It must be pointed out that the counsel for the Revenue has drawn the attention of this Court to an order dated 10th January, 2014 passed by the Supreme Court in Special Leave Petition (Civil) No. 12065/2012 granting the Revenue a leave to appeal against the decision of this Court in Spice Infotainment Ltd. (supra). However, it is noticed that while leave has been granted, no stay has been granted of the decision of this Court. As of date the decision in Spice Infotainment Ltd. (supra) continues as good law.
The legal position as explained in the said decision is very clear. It is observed that “the framing of assessment against a non-existing entity/person goes to the root of the matter which is not a procedural irregularity but a jurisdictional defect as there cannot be any assessment against a ‘dead person’.” The said decision was followed by this Court in Rustagi Engineering Udyog P. Ltd. v. Deputy Commissioner of Income Tax (2016) 382 ITR 443 (Del).
In the present case, it is not in dispute that KPPL ceased to exist as a result of the order dated 8th October, 2010 passed by this Court whereby its merger with Ventura stood approved.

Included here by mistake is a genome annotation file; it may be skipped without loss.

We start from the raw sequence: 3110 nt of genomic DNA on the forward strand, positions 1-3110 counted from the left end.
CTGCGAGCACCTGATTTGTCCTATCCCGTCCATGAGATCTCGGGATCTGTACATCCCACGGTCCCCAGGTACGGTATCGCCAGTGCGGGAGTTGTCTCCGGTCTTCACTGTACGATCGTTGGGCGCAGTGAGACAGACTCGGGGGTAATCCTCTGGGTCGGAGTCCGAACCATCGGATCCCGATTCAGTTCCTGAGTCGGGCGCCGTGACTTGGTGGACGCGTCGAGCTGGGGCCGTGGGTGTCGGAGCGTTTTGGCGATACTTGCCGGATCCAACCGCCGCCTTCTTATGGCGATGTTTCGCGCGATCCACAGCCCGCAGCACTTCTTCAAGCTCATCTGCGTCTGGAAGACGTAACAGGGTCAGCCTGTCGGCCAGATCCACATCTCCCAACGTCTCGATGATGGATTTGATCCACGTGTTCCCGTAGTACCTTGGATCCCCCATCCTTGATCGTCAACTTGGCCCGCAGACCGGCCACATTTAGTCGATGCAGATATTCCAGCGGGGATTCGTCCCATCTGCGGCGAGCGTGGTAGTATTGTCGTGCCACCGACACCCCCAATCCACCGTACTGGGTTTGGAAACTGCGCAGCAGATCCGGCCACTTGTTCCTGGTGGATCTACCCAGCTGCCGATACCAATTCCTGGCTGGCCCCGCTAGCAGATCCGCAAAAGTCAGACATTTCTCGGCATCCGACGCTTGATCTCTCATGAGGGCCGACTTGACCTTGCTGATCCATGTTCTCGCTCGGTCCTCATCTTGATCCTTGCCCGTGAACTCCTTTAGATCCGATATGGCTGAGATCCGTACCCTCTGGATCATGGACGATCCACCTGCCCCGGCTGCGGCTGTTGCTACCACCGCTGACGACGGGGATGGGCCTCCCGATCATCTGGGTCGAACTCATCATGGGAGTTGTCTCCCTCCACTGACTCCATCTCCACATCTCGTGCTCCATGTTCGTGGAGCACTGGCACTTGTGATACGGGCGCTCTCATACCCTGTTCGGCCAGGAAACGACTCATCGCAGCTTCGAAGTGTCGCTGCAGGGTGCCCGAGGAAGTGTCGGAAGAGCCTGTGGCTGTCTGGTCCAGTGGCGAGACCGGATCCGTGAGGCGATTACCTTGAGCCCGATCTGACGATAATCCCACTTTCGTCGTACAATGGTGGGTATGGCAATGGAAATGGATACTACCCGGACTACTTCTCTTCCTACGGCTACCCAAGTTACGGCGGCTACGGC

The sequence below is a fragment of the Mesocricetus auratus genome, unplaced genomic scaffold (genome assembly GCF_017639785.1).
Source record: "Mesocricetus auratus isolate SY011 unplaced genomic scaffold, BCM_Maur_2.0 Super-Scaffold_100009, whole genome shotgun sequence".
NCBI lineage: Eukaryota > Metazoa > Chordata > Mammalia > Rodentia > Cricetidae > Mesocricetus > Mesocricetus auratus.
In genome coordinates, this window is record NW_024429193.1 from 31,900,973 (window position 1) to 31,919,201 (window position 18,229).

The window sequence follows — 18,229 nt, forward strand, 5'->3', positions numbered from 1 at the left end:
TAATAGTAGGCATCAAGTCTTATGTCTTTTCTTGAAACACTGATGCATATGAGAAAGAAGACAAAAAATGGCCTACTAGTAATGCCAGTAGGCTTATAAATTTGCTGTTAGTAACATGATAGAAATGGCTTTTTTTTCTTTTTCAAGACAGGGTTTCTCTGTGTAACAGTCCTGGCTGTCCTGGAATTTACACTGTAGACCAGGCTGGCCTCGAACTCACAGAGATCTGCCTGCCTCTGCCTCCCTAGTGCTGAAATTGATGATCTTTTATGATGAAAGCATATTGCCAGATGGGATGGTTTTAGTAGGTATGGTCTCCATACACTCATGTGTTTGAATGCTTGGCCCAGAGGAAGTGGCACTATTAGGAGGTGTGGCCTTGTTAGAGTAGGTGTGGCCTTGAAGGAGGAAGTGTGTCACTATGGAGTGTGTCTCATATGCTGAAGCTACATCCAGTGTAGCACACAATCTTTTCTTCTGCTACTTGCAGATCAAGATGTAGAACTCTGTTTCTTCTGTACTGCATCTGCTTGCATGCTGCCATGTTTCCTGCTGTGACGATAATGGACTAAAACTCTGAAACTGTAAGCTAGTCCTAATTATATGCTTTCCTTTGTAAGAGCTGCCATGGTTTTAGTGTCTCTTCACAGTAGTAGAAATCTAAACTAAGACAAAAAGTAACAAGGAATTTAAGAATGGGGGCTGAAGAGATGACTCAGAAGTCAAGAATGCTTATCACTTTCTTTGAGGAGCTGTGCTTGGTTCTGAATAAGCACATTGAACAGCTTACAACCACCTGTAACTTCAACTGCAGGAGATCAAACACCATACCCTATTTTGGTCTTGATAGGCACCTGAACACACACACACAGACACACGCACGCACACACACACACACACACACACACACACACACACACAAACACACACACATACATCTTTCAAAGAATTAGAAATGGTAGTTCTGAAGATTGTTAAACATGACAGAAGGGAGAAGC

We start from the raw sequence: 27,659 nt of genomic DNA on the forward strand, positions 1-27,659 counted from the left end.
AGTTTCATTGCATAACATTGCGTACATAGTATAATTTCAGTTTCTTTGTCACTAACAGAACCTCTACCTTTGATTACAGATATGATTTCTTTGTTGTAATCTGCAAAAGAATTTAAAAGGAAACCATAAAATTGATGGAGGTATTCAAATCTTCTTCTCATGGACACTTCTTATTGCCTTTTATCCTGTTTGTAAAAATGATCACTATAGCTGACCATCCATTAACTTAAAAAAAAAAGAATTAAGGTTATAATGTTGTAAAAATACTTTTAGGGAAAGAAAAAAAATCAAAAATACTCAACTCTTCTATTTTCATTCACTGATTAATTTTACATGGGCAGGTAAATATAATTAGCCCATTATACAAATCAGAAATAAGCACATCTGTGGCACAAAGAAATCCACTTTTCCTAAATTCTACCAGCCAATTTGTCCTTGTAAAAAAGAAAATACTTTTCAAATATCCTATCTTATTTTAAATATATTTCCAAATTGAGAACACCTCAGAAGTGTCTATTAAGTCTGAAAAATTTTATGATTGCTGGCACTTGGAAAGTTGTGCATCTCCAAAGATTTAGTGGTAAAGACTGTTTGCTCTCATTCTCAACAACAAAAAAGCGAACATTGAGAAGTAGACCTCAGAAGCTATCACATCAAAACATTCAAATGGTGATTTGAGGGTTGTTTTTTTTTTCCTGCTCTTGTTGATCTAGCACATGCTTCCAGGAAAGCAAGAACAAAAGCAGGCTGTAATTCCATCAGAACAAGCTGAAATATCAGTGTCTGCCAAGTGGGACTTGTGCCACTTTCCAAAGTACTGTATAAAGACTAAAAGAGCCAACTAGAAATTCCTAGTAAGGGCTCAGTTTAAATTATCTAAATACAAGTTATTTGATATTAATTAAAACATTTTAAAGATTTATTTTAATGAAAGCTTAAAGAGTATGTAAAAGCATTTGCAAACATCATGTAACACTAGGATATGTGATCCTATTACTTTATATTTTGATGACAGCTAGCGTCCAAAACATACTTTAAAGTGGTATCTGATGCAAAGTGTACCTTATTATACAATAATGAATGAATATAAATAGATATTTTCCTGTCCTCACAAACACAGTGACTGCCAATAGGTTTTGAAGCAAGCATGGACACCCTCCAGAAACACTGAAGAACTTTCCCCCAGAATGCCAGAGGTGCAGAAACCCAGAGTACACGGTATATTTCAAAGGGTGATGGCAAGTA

Ventura was later renamed as ARSPL. These facts were known to the AO in the course of the assessment proceedings. The statement of the Director of KPPL formed part of the assessment record. Consequently, the issuance of the notice dated 23 March, 2016 by the PCIT under Section 263 of Act and consequential order dated 31st March, 2016 were in respect of a nonexistent entity and were clearly void ab initio, as correctly held by the ITAT. This, by itself, was sufficient for the ITAT to set aside the impugned order dated 31st March, 2016.
No substantial question of law arises from the impugned order of the ITAT.
The appeal is dismissed.
[Citation : 406 ITR 311]